There has been a growing interest in Western European targets in H1, with 36 deals in the first quarter, growing to 52 in Q2. We can’t discount Brexit as a potential factor and there’s likely to be some hedging of bets on Europe – it’s probably telling that Sorrell’s first acquisition is based out of Holland.

However, it is equally telling that M&A investment in the UK does remain steady quarter-on-quarter and remains ahead of M&A in any individual country in Western Europe. France is growing the fastest, with 18 deals completed in H1 – as compared to 43 in the UK – but this growth is largely driven by internal market consolidation.

The comparative growth on the continent is more likely down to the fact that many of the UK’s scaled assets have been acquired in recent years and are being replaced by new-breed agencies that are now appearing on people’s horizons.

This country remains the biggest target for overseas investment, with 15 cross-border deals, followed by The Nordics (as a whole) with nine, and Germany with seven. We may see the latter slip down the list for international expansion and there has been a slow-down year-on-year in this region. The reason for this is, much like the UK, Germany is already a highly developed market and, as such, there will be fewer assets available.

What is driving the increased activity from private equity firms?

The number of PE-backed deals has almost doubled year-on-year with a total of 89 PE-backed deals in H1 2018, as compared to 46 in the same period in 2017. Private-equity-backed investment now accounts for nearly a quarter of all global deals completed.

PE traditionally has been risk-averse in this space, but there’s a growing confidence in the marcoms sector: we witnessed a number of meaningful exits for PE last year, such as the sale of ITG by Bridgepoint, BGF’s exit from Zone, and Nordian Capital’s sale of Oxyma.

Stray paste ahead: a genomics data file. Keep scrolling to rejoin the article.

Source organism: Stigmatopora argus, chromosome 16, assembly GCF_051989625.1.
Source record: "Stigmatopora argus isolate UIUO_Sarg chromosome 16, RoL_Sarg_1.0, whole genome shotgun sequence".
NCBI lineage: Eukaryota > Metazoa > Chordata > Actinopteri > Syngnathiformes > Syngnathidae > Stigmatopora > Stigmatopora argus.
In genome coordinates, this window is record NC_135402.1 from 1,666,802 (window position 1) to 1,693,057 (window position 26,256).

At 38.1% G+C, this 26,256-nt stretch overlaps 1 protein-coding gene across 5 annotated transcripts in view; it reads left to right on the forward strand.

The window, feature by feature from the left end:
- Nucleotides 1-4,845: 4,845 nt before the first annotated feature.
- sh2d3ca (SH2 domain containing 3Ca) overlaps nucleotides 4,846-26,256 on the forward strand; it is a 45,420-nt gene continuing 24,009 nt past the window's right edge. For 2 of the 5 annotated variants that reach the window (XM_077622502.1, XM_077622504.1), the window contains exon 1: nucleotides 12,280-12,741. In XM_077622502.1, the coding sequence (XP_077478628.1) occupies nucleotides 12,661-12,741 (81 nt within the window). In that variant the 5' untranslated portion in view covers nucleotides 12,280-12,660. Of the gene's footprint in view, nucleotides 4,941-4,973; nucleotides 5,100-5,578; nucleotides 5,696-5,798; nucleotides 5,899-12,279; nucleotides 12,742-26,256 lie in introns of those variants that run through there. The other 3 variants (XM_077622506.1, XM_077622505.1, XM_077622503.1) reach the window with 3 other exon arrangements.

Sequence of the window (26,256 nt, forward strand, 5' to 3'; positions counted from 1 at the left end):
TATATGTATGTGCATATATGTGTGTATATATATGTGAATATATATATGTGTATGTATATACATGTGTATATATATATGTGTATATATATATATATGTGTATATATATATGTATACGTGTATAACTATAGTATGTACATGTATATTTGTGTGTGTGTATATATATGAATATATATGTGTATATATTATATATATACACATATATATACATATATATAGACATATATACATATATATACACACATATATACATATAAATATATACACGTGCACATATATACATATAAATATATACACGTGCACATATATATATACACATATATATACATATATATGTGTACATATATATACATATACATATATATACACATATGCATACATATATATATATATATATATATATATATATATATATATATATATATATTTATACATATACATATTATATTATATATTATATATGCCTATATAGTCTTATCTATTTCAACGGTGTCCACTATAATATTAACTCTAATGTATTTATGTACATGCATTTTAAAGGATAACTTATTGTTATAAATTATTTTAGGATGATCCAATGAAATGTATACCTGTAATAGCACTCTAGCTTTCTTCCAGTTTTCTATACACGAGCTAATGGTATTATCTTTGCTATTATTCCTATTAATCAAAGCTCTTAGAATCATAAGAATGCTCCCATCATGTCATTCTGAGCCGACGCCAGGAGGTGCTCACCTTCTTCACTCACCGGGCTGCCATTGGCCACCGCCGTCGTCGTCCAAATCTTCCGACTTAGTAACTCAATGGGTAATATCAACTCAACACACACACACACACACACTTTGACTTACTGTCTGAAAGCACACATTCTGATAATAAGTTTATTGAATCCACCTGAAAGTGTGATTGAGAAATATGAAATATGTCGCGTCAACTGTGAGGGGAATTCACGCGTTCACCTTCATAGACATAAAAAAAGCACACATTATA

The sector shows good growth, it offers good margins, global clients, and access to the C-Suite – it’s fair to say investment from private equity looks to only be going in one direction at this point.

With trends around market consolidation and the battle for the service layer, do you expect to see greater movement from consultancies and media holding companies, as they look to diversify their offerings?

The consultancies may have had a quiet quarter, but with Accenture leading the way and other candidates, such as Capgemini, also buying in H1, we expect the pace of M&A to remain high here.

Equally, with the influx of new entrants from a geographic and technical perspective coming in, not least S4 Capital, the media holding companies will almost certainly be looking to diversify out to protect their market position.

Do you predict the M&A buoyancy to continue into H2 2018?

We’re seeing a highly active market both for buyers and for sellers at present. New buyers – and notably new challenger brands – are moving into Western Europe and the UK. These new entrants are putting pressure on private equity and on the strategics alike. There’s also no indication that Brexit will adversely impact deal volumes.

If June is anything to go by, there’s certainly little sign that the market should abate in H2. Growth could well be driven by the left field and this translates into an exciting period from an M&A perspective.